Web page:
The Dude’s High 5s: Board Games


I don’t want to alarm anyone, but it’s time we had a serious talk.  Climb on up on ol’ Uncle Dude’s lap.  It’s time to hit you with some reality.  Everyone dies and no one will ever love you, they will just pretend because they are afraid to be alone.  Wait, no, that’s not what I wanted to say.  I know what it was, I’m quitting.  In one month’s time I will have done 1 year of High 5s.  So starting in March I will be leaving the High 5 game behind me and doing a new weekly column, and hopefully I will keep that one up for a year as well. I now return you to your regularly scheduled High 5.

One thing about the Dude you might not know is that I LOVE board games. One of my closest friends has a weekly scheduled game night where we play a variety of board games.  We’ve been doing it for years.  Because of this, I have played more board games than most of you probably thought existed. I am cocky about a lot of things, and my knowledge of board games is no exception.  So here we are, my favorite board games.

(Side Note: I’m not counting CCGs like Magic or Pokémon)


5. Risk


This is why I’m an asshole.  I wax poetic about being a board game snob, and then I list a run of the mill game like Risk as my number 5, right?  No. I’m not going to list an obscure game just to sound cool.  Risk is a fantastic board game.  It’s gotten to the point where my game group can set up and play a game in about an hour.  There are several variants of the game, but I like vanilla Risk the best.  Risk Legacy is the only alternate version that I don’t mind playing as the game actually evolves based on past games.


4. Antike


Antike is a German game that is set in the world of antiquity.  It pits the Romans, Goths, Persians, Greeks, Phoenicians and Egyptians against each other in a race to control the known world.  There are many avenues to victory.  Do you build temples and try to enforce a theocracy? Do you build an army and dominate your neighbors?  Do you build wealth and control events economically? The game ends when a player reaches the predetermined amount of victory points. This victory points are achieved via building temples, researching new technology, founding cities, controlling sea routes, and destroying other player’s temples.


3. Last Night on Earth

Last Night on Earth.

Last Night on Earth is a modular board game made by Flying Frog Productions. It is also apparently Wil Weaton approved.  For those of you that don’t know what it is, a modular board is a board (and objectives) that changes every game. In some games you may have a manor house that you are trying to protect, in others you have a truck that you are trying to gas up and ride out of town. You may be hunting the undead in one game, and then searching for townsfolk in the next. It supports 2-6 players, but I feel that 5 is the best number to play it. With 5 players, you have 4 people acting as the heroes (humans) and one player to act as the zombies (6 players would make 2 zombie players which can be confusing sometimes). The best thing about the game is also one of the drawbacks to the game.  Since no two games are ever alike, you run the risk of a boring, drawn-out fight, or a quick, crushing victory.  If you set aside a few hours to play, occasionally you’ll find that the game is over in 25 minutes, or you are half way through the game after 2 hours.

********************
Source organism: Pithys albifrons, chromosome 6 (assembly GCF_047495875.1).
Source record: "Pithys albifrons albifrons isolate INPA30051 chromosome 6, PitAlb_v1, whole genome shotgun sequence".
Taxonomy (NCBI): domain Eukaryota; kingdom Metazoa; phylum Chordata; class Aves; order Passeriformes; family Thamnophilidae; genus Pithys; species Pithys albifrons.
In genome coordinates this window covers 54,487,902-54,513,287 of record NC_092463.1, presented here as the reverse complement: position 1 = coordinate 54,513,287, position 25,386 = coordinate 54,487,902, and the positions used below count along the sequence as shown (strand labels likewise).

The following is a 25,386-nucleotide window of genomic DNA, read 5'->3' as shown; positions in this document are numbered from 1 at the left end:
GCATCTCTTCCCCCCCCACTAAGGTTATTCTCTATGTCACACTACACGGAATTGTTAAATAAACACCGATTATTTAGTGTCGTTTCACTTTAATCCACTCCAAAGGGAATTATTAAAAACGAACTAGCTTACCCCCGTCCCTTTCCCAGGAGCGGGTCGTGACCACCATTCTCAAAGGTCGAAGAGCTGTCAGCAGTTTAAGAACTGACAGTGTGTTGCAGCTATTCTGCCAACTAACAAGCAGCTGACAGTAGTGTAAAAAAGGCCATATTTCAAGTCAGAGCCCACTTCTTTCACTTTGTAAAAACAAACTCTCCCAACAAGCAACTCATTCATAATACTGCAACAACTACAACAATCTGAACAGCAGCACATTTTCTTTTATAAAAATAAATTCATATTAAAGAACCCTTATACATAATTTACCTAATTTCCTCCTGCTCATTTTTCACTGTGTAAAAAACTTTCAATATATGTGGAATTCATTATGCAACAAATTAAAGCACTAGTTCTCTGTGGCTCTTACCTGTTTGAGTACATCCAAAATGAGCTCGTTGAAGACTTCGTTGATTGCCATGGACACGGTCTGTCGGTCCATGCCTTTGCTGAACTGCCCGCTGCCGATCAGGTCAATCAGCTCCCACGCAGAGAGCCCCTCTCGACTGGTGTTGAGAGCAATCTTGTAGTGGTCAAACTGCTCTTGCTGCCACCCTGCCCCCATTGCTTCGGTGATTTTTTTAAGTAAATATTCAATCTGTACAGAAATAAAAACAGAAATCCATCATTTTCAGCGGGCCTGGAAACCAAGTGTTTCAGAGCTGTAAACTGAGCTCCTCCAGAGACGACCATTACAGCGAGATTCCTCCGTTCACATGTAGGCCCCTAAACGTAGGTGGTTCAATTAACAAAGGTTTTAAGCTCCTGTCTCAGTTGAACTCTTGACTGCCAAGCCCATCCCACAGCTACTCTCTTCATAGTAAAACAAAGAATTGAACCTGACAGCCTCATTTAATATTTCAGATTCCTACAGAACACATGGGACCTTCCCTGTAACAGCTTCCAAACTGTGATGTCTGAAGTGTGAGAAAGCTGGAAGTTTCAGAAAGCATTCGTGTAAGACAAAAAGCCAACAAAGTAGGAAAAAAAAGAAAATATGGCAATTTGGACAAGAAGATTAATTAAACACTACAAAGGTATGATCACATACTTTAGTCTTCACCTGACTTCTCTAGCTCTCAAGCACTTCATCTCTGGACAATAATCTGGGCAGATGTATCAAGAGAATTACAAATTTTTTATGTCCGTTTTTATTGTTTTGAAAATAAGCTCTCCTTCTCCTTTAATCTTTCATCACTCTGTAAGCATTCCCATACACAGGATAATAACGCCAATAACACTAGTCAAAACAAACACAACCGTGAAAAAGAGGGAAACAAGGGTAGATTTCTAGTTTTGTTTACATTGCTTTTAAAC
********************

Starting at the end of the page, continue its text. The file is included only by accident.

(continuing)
2. Dominion


Dominion isn’t your typical board game. That is because it doesn’t have a board. Dominion is a deck-building game influence by CCGs like Magic, however since all the cards come in the set, it’s not a CCG.  I’ve used that term CCG a few times, if you are confused by it, it means Collectable Card Game. The game is played by placing 10 stacks of randomly determined cards onto the table. These cards are the market. Some of these cards give you money, some attack other players, some defend from attacks, and some let you streamline your deck by drawing, trading, or banishing cards. You start with 7 coppers worth, 1 credit each, and 3 victory point cards worth 1 victory point each. You buy cards trying to improve your deck so that you can buy more victory points. Buying victory points is the goal of the game, but since they have no other purpose, they will clog up your deck.  When 5 stacks have been bought out, the game is over.


1. Ascending Empires

Ascending Empires.

Ascending Empires is a space exploration and combat game published by Z-Man Games. It’s another modular type board; however, the objective of the game never changes. Depending on the amount of players (2-4) there is a set amount of victory points. Once those VPs have been claimed, the game is over. The planets on the board are randomized, placed face down, and spread out. Each player then takes turns discovering what the planets are, landing on them, and researching. To move your ships, you actually flick them across the board. Sometimes the board itself causes problems, but that can’t be helped. If you flick your ship too far and it falls off the board, it is destroyed. What kind of technology you can research depends on the color of the planet (racist, I know). The various researches involve better space ships, more efficient troop usage and movement, the ability to move your ships farther, or better defenses.  Special victory points are given at the end of the game for settlements, planet and asteroid control, and presence in each quadrant.


So what board games do you folks enjoy?